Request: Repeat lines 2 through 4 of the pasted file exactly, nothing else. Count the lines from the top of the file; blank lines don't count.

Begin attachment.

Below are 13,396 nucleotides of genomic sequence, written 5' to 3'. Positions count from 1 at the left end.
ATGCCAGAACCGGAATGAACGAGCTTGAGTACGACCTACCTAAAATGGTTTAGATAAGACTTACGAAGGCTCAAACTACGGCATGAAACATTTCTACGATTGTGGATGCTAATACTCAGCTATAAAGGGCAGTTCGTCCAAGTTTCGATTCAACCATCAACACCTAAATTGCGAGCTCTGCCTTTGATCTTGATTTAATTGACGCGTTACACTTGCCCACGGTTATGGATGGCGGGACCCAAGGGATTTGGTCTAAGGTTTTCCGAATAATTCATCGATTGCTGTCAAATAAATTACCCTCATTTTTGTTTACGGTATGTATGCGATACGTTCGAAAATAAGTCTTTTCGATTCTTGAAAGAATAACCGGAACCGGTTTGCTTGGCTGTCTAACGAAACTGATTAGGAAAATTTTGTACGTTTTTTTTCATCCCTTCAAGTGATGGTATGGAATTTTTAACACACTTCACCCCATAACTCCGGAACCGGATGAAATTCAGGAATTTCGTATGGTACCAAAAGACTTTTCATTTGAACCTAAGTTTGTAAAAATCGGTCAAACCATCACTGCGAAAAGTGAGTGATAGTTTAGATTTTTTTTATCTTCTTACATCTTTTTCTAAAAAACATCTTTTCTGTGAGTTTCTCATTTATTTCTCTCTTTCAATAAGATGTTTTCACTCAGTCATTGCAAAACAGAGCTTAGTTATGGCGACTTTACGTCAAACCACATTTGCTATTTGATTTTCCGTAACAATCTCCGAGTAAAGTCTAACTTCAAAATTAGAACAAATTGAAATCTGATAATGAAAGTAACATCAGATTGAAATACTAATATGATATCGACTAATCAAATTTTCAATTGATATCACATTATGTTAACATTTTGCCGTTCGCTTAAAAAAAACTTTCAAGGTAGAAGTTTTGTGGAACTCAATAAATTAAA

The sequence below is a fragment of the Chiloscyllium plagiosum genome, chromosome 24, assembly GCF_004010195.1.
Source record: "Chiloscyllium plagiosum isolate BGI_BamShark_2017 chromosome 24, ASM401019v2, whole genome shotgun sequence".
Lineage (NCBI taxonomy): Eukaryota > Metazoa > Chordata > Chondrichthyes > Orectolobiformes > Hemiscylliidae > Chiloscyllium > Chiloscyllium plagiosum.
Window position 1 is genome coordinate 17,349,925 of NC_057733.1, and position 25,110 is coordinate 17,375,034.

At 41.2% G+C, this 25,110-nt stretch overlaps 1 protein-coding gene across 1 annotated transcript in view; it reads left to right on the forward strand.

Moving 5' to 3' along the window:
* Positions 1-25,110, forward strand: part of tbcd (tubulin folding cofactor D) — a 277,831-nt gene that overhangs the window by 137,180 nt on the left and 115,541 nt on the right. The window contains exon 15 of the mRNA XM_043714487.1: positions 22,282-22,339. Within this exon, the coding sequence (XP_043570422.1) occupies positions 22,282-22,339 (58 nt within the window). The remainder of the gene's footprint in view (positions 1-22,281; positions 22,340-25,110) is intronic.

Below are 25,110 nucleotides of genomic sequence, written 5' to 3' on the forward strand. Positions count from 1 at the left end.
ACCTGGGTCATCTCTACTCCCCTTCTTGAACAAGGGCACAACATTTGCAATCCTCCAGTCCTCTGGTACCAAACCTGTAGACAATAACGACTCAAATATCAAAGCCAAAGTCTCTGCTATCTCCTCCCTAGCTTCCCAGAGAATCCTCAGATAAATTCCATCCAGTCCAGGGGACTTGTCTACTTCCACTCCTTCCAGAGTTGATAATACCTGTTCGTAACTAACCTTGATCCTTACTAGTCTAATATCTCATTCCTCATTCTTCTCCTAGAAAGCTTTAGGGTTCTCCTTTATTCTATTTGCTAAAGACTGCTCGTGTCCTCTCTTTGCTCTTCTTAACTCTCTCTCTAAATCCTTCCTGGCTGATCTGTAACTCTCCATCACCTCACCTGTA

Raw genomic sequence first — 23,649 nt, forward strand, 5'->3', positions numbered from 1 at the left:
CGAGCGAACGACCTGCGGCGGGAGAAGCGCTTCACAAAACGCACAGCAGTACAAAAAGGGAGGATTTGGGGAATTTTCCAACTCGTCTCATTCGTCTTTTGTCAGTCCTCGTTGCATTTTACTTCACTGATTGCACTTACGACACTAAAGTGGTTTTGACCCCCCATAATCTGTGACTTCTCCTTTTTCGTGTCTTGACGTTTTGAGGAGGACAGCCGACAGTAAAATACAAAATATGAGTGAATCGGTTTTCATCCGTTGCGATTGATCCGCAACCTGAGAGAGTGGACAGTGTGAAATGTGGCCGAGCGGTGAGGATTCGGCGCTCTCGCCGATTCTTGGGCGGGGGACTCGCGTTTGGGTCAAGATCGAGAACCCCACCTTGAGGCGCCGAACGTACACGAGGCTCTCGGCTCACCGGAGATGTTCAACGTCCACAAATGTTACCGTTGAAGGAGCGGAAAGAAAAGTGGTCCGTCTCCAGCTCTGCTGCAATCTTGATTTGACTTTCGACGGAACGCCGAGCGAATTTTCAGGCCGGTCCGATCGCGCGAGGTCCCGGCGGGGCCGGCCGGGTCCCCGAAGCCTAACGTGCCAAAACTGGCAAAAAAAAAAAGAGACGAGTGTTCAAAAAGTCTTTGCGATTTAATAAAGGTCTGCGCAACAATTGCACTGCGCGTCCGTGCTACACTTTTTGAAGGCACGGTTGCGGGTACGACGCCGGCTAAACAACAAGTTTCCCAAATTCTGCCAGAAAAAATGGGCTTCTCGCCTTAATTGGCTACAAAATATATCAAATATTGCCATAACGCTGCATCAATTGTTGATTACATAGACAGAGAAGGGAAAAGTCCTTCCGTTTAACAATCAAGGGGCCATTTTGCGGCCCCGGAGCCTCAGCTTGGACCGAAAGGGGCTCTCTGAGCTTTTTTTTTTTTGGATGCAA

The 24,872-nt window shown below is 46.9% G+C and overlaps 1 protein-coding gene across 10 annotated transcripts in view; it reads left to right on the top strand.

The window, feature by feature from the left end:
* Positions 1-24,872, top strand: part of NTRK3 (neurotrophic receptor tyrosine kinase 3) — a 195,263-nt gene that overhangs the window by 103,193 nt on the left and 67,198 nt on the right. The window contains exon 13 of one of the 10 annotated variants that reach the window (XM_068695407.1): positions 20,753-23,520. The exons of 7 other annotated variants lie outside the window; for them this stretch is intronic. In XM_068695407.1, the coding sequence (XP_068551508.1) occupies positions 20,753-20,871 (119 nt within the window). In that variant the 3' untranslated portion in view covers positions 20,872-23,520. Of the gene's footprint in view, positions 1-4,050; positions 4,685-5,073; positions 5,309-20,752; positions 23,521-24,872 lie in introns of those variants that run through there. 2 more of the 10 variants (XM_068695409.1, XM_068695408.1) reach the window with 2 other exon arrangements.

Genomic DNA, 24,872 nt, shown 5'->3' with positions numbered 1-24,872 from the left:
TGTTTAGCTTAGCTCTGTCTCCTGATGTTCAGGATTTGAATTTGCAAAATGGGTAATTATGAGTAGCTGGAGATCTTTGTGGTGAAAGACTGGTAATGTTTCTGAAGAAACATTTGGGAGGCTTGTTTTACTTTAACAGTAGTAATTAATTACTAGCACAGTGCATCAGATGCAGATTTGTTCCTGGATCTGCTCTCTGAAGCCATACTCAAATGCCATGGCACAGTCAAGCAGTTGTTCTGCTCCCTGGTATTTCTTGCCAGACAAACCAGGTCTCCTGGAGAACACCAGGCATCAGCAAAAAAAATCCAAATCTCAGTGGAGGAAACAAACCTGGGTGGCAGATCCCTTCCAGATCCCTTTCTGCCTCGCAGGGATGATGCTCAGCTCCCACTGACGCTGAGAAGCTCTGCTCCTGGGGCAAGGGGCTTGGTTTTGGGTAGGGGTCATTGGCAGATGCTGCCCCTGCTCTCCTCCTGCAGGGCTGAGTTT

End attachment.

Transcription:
ATGCCAGAACCGGAATGAACGAGCTTGAGTACGACCTACCTAAAATGGTTTAGATAAGACTTACGAAGGCTCAAACTACGGCATGAAACATTTCTACGATTGTGGATGCTAATACTCAGCTATAAAGGGCAGTTCGTCCAAGTTTCGATTCAACCATCAACACCTAAATTGCGAGCTCTGCCTTTGATCTTGATTTAATTGACGCGTTACACTTGCCCACGGTTATGGATGGCGGGACCCAAGGGATTTGGTCTAAGGTTTTCCGAATAATTCATCGATTGCTGTCAAATAAATTACCCTCATTTTTGTTTACGGTATGTATGCGATACGTTCGAAAATAAGTCTTTTCGATTCTTGAAAGAATAACCGGAACCGGTTTGCTTGGCTGTCTAACGAAACTGATTAGGAAAATTTTGTACGTTTTTTTTCATCCCTTCAAGTGATGGTATGGAATTTTTAACACACTTCACCCCATAACTCCGGAACCGGATGAAATTCAGGAATTTCGTATGGTACCAAAAGACTTTTCATTTGAACCTAAGTTTGTAAAAATCGGTCAAACCATCACTGCGAAAAGTGAGTGATAGTTTAGATTTTTTTTATCTTCTTACATCTTTTTCTAAAAAACATCTTTTCTGTGAGTTTCTCATTTATTTCTCTCTTTCAATAAGATGTTTTCACTCAGTCATTGCAAAACAGAGCTTAGTTATGGCGACTTTACGTCAAACCACATTTGCTATTTGATTTTCCGTAACAATCTCCGAGTAAAGTCTAACTTCAAAATTAGAACAAATTGAAATCTGATAATGAAAGTAACATCAGATTGAAATACTAATATGATATCGACTAATCAAATTTTCAATTGATATCACATTATGTTAACATTTTGCCGTTCGCTTAAAAAAAACTTTCAAGGTAGAAGTTTTGTGGAACTCAATAAATTAAA

The sequence below is a fragment of the Chiloscyllium plagiosum genome, chromosome 24, assembly GCF_004010195.1.
Source record: "Chiloscyllium plagiosum isolate BGI_BamShark_2017 chromosome 24, ASM401019v2, whole genome shotgun sequence".